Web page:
2- Eschatology in the New Testament:
With the coming of Jesus Christ, time takes on a new dimension that we see in the variety of terms used referring to the day of:
“Visitation” (1 Pt 2:12) “Maintain good conduct among the Gentiles, so that if they speak of you as evildoers, they may observe your good works and glorify God on the day of visitation.”
“Wrath” (Rom 2:5) “By your stubbornness and impenitent heart, you are storing up wrath for yourself for the day of wrath and revelation of the just judgment of God,”
“Judgment” (2 Pt 2:9) “then the Lord knows how to rescue the devout from trial and to keep the unrighteous under punishment for the day of judgment,”
“That Day” (Mt 7:22) “Many will say to me on that day, ‘Lord, Lord, did we not prophesy in your name? Did we not drive out demons in your name? Did we not do mighty deeds in your name?,”
“Day of the Lord” (1 Thes 5:2) “For you yourselves know very well that the day of the Lord will come like a thief at night,”and (2 Thes 2:2) “not to be shaken out of your minds suddenly, or to be alarmed either by a “spirit,” or by an oral statement, or by a letter allegedly from us to the effect that the day of the Lord is at hand,”
“Day of the Lord Jesus” (1 Thes 1:8) “For from you the word of the Lord has sounded forth not only in Macedonia and (in) Achaia, but in every place your faith in God has gone forth, so that we have no need to say anything,”
“Day of Christ” (Phil 1:6-10) “6 I am confident of this, that the one who began a good work in you will continue to complete it until the day of Christ Jesus. 7 It is right that I should think this way about all of you, because I hold you in my heart, you who are all partners with me in grace, both in my imprisonment and in the defense and confirmation of the gospel. 8 For God is my witness, how I long for all of you with the affection of Christ Jesus. 9 And this is my prayer: that your love may increase ever more and more in knowledge and every kind of perception, 10 to discern what is of value, so that you may be pure and blameless for the day of Christ,”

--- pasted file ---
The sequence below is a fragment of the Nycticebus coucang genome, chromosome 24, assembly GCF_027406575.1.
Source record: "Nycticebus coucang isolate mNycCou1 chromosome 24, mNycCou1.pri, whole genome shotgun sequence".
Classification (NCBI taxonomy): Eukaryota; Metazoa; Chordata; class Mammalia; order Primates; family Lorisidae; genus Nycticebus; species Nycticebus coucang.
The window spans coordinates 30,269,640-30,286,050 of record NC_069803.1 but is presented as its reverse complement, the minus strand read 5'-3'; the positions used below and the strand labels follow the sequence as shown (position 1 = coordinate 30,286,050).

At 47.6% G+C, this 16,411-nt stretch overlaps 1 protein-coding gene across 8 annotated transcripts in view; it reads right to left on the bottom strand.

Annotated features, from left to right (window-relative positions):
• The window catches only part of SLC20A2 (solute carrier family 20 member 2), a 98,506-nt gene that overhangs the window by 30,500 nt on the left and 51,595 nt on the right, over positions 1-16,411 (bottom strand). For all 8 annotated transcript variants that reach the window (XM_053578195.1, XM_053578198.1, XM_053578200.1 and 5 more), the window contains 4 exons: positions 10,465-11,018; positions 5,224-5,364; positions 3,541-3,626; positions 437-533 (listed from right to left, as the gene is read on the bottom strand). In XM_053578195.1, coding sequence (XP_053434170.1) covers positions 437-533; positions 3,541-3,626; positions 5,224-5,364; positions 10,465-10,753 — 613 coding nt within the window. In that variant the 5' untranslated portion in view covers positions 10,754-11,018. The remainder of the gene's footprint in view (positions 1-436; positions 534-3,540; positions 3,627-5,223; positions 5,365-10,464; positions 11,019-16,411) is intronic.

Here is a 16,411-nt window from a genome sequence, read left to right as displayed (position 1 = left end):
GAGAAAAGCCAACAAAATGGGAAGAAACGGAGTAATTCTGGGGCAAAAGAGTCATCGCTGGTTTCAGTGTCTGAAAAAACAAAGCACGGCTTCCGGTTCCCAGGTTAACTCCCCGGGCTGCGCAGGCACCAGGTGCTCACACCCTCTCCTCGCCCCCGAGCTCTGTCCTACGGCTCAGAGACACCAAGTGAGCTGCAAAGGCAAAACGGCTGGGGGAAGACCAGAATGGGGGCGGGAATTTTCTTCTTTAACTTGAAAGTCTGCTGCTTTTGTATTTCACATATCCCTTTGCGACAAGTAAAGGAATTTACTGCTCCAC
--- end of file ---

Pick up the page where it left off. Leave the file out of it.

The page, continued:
“Day of Son of Man” (Lk 17:24-26) “24 For just as lightning flashes and lights up the sky from one side to the other, so will the Son of Man be (in his day). 25 But first he must suffer greatly and be rejected by this generation. 26 As it was in the days of Noah, so it will be in the days of the Son of Man.”
Furthermore, we encounter more sophisticated terms describing that day or that last phase of life on earth, such as:
“Epiphaneia” which means “vision” (2 Thes 1:7), (1 Pt 1:7-13),
and “Apokalypsis” which means “Appearance” (1 Tm 6:14, Ti 2:13),
and also the famous word that comes in the Chaldean Mass for ordinary days and funerals in the “Hymn of Thanksgiving” (Raze Dansawn): “Parousia” meaning the second and glorious coming (Mt 24:3 and 27, 1 Thes 2:19, 2 Thes 2:1, 1 Cor 15:23, Jas 5:7-8, 1 Jn 2:28).
The last term gives the meaning of “Presence” (2 Cor 10:10), or “Coming” (2 Cor 7:6-7). This word was used in the Greek-Roman world referring to the official visit of the Emperors. Its usage in the NT could be also taken from the OT’s “revelation tradition” about the “coming of the Lord” (Zec 9:9)
“Rejoice heartily, O daughter Zion, shout for joy, O daughter Jerusalem! See, your king shall come to you; a just savior is he, Meek, and riding on an ass, on a colt, the foal of an ass.” Thus we know from the NT that the “Day of the Lord” is the “Day of Christ.”
a- The Coming of the Lord:
The question that arises is: was the coming of the Lord fulfilled with the coming of Jesus of Nazareth, who became the Lord of the world? The question is still there between the traditional eschatology and its fulfillment in the present time. John the Baptist declares that the judge of times “will come”